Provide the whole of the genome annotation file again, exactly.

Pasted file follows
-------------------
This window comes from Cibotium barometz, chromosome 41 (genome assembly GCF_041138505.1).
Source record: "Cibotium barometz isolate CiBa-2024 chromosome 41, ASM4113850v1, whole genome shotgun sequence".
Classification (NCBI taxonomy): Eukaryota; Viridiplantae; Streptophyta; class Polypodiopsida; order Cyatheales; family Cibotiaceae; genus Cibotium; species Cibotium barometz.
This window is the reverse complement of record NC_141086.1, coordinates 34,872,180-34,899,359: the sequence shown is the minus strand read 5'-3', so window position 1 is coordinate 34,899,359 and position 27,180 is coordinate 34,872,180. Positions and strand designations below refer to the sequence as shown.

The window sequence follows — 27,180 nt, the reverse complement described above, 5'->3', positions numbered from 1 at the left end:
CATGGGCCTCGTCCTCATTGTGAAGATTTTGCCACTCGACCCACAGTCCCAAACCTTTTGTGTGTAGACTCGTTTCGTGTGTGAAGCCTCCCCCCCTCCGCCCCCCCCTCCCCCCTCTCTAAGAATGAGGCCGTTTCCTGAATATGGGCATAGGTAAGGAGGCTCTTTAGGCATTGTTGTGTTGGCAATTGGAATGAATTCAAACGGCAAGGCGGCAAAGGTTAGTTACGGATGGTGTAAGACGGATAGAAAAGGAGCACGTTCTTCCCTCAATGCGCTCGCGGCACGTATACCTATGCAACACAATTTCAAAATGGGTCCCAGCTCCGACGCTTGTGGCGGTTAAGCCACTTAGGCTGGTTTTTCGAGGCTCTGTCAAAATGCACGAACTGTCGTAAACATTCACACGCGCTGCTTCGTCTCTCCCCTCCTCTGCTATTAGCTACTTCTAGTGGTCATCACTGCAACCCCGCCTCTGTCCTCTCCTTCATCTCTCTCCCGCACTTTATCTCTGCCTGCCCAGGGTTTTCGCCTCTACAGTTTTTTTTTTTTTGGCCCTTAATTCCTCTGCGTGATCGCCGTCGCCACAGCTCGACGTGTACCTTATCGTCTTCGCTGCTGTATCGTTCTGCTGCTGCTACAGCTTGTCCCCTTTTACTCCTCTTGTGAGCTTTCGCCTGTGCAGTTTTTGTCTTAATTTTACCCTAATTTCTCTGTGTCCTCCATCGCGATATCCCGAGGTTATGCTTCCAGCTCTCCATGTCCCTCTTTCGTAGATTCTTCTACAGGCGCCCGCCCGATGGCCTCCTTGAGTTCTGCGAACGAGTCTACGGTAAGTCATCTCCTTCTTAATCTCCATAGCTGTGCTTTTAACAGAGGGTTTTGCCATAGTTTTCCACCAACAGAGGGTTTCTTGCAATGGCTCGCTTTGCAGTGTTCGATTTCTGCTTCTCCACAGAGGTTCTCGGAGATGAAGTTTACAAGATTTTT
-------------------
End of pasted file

This window comes from Cibotium barometz, chromosome 41 (genome assembly GCF_041138505.1).
Source record: "Cibotium barometz isolate CiBa-2024 chromosome 41, ASM4113850v1, whole genome shotgun sequence".
Classification (NCBI taxonomy): Eukaryota; Viridiplantae; Streptophyta; class Polypodiopsida; order Cyatheales; family Cibotiaceae; genus Cibotium; species Cibotium barometz.
This window is the reverse complement of record NC_141086.1, coordinates 34,872,180-34,899,359: the sequence shown is the minus strand read 5'-3', so window position 1 is coordinate 34,899,359 and position 27,180 is coordinate 34,872,180. Positions and strand designations below refer to the sequence as shown.

The window sequence follows — 27,180 nt, the reverse complement described above, 5'->3', positions numbered from 1 at the left end:
CATGGGCCTCGTCCTCATTGTGAAGATTTTGCCACTCGACCCACAGTCCCAAACCTTTTGTGTGTAGACTCGTTTCGTGTGTGAAGCCTCCCCCCCTCCGCCCCCCCCTCCCCCCTCTCTAAGAATGAGGCCGTTTCCTGAATATGGGCATAGGTAAGGAGGCTCTTTAGGCATTGTTGTGTTGGCAATTGGAATGAATTCAAACGGCAAGGCGGCAAAGGTTAGTTACGGATGGTGTAAGACGGATAGAAAAGGAGCACGTTCTTCCCTCAATGCGCTCGCGGCACGTATACCTATGCAACACAATTTCAAAATGGGTCCCAGCTCCGACGCTTGTGGCGGTTAAGCCACTTAGGCTGGTTTTTCGAGGCTCTGTCAAAATGCACGAACTGTCGTAAACATTCACACGCGCTGCTTCGTCTCTCCCCTCCTCTGCTATTAGCTACTTCTAGTGGTCATCACTGCAACCCCGCCTCTGTCCTCTCCTTCATCTCTCTCCCGCACTTTATCTCTGCCTGCCCAGGGTTTTCGCCTCTACAGTTTTTTTTTTTTTGGCCCTTAATTCCTCTGCGTGATCGCCGTCGCCACAGCTCGACGTGTACCTTATCGTCTTCGCTGCTGTATCGTTCTGCTGCTGCTACAGCTTGTCCCCTTTTACTCCTCTTGTGAGCTTTCGCCTGTGCAGTTTTTGTCTTAATTTTACCCTAATTTCTCTGTGTCCTCCATCGCGATATCCCGAGGTTATGCTTCCAGCTCTCCATGTCCCTCTTTCGTAGATTCTTCTACAGGCGCCCGCCCGATGGCCTCCTTGAGTTCTGCGAACGAGTCTACGGTAAGTCATCTCCTTCTTAATCTCCATAGCTGTGCTTTTAACAGAGGGTTTTGCCATAGTTTTCCACCAACAGAGGGTTTCTTGCAATGGCTCGCTTTGCAGTGTTCGATTTCTGCTTCTCCACAGAGGTTCTCGGAGATGAAGTTTACAAGATTTTT